338. Telegram From the Delegation at the Foreign Ministers Meetings to the Department of State 1
Secto 222. East-West trade.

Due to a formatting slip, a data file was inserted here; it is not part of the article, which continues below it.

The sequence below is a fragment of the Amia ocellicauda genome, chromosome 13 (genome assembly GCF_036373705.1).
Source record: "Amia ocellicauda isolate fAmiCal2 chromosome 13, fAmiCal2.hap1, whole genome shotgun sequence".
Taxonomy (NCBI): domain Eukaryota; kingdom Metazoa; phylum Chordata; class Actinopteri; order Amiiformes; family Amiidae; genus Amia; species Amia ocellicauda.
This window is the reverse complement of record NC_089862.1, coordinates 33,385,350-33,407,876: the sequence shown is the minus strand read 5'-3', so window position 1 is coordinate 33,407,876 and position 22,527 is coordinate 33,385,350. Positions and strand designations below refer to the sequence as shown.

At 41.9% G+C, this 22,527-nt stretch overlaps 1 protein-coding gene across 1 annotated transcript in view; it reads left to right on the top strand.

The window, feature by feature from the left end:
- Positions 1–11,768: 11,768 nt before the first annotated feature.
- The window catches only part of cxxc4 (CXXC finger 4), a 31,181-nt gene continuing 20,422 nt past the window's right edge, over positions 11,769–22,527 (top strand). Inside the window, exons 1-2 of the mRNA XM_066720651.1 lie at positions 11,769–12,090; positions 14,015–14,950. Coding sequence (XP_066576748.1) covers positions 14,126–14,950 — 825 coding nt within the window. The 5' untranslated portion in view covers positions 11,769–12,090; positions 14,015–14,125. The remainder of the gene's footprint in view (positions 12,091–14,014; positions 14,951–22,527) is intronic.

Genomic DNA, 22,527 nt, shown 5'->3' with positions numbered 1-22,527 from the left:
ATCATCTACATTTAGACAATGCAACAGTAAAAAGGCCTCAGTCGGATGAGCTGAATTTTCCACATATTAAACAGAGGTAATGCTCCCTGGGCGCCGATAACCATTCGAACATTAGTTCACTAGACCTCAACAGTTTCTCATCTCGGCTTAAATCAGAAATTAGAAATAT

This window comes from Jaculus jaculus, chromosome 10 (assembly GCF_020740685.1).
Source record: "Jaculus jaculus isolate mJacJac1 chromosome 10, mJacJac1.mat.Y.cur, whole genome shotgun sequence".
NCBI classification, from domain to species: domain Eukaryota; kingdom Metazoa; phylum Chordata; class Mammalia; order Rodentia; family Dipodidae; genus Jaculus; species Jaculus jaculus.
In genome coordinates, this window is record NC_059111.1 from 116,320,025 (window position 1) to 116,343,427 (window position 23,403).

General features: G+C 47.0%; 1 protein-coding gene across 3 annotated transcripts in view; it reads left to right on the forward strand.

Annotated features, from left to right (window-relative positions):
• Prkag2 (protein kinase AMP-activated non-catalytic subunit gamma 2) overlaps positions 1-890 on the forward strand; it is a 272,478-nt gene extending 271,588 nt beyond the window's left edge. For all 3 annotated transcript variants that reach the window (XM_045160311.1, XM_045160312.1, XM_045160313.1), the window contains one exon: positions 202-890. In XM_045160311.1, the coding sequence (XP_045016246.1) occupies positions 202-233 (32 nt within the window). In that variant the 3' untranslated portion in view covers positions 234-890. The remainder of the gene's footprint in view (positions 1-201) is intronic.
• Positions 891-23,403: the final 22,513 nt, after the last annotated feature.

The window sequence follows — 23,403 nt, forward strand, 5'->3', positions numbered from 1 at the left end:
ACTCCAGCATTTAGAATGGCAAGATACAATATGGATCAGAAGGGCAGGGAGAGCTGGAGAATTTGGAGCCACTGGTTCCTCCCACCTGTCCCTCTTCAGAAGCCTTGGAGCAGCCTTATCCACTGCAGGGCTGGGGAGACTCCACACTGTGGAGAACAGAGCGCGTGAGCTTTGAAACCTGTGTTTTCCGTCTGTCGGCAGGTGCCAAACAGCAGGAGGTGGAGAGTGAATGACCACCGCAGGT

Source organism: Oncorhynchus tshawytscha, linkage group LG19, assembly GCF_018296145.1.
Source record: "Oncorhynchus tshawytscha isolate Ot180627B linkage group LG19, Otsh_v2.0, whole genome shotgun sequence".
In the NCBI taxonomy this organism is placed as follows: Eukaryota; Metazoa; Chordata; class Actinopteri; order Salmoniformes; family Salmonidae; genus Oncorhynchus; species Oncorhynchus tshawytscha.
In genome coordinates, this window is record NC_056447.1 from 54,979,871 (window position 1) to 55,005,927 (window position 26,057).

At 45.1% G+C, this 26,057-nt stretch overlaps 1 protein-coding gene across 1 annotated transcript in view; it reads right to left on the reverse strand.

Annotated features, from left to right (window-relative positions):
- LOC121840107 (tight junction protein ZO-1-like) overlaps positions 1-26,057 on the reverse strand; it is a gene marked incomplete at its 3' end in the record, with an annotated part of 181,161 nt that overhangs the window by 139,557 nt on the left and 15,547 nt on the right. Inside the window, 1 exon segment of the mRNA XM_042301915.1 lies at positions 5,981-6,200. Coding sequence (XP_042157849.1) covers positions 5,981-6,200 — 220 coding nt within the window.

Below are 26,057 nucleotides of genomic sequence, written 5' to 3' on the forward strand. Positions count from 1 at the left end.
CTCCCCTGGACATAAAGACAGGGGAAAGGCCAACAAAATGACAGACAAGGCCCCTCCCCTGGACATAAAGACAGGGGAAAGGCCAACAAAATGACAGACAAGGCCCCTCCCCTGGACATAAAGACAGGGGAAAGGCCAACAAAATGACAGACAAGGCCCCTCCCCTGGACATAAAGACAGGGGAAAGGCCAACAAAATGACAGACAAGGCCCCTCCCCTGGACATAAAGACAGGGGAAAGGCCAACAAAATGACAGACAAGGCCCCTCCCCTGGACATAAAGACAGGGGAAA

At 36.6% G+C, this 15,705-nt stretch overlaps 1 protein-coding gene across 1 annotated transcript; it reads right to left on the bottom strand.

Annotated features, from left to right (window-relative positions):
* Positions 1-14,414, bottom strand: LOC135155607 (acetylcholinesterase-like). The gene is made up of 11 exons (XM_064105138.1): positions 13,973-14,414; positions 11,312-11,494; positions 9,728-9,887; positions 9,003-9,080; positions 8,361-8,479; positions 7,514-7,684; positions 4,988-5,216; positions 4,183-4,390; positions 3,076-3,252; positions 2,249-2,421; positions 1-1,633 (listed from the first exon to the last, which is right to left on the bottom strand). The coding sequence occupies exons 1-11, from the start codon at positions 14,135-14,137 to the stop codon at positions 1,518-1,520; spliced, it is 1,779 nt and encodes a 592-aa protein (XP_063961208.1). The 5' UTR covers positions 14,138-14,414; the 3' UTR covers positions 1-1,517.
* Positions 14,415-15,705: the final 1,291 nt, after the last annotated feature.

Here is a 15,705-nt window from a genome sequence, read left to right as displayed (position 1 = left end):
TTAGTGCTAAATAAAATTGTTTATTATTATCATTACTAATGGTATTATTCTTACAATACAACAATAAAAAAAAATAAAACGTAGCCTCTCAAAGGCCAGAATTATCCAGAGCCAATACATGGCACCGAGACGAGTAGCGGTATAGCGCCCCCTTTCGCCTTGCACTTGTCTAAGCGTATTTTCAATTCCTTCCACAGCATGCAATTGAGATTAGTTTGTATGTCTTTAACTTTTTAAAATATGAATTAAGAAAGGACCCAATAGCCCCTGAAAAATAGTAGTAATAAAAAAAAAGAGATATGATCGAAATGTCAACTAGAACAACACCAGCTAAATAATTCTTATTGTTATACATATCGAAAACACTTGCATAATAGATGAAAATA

1. East-West Trade Working Group held its fifth meeting Tuesday morning at 10:30 a.m. D’Harcourt in chair. Tippetts, UK, reviewed discussions to date. Said had hoped could avoid recriminations about strategic controls as outside terms of reference and that Soviet Representative, mindful of recent upward movement East-West trade would give Western powers some reason for hoping Soviet had abandoned old policies self-sufficiency in favor larger reliance on trade. Also had expected reasonable discussion concrete proposals put forward Western side as constructive measures. Instead, UK Rep went on, we have heard about nothing from the Soviet Rep but strategic controls. The issue of Soviet trade policy, moreover, had been confused by the Soviet Rep telling us USSR has never followed policy of self-sufficiency. The Soviet Rep has suggested no measures other than the abolition of Western strategic controls and has not replied meaningfully to proposals put forward on [Page 712] Saturday by Western reps. Thus the Soviet posture in the Working Group essentially a negative one, the Western position much more positive. Once more he (the UK Rep) would ask his Soviet colleague: Does he have no other positive measures to suggest? Does he have no response to make to the specific proposal made by Western reps?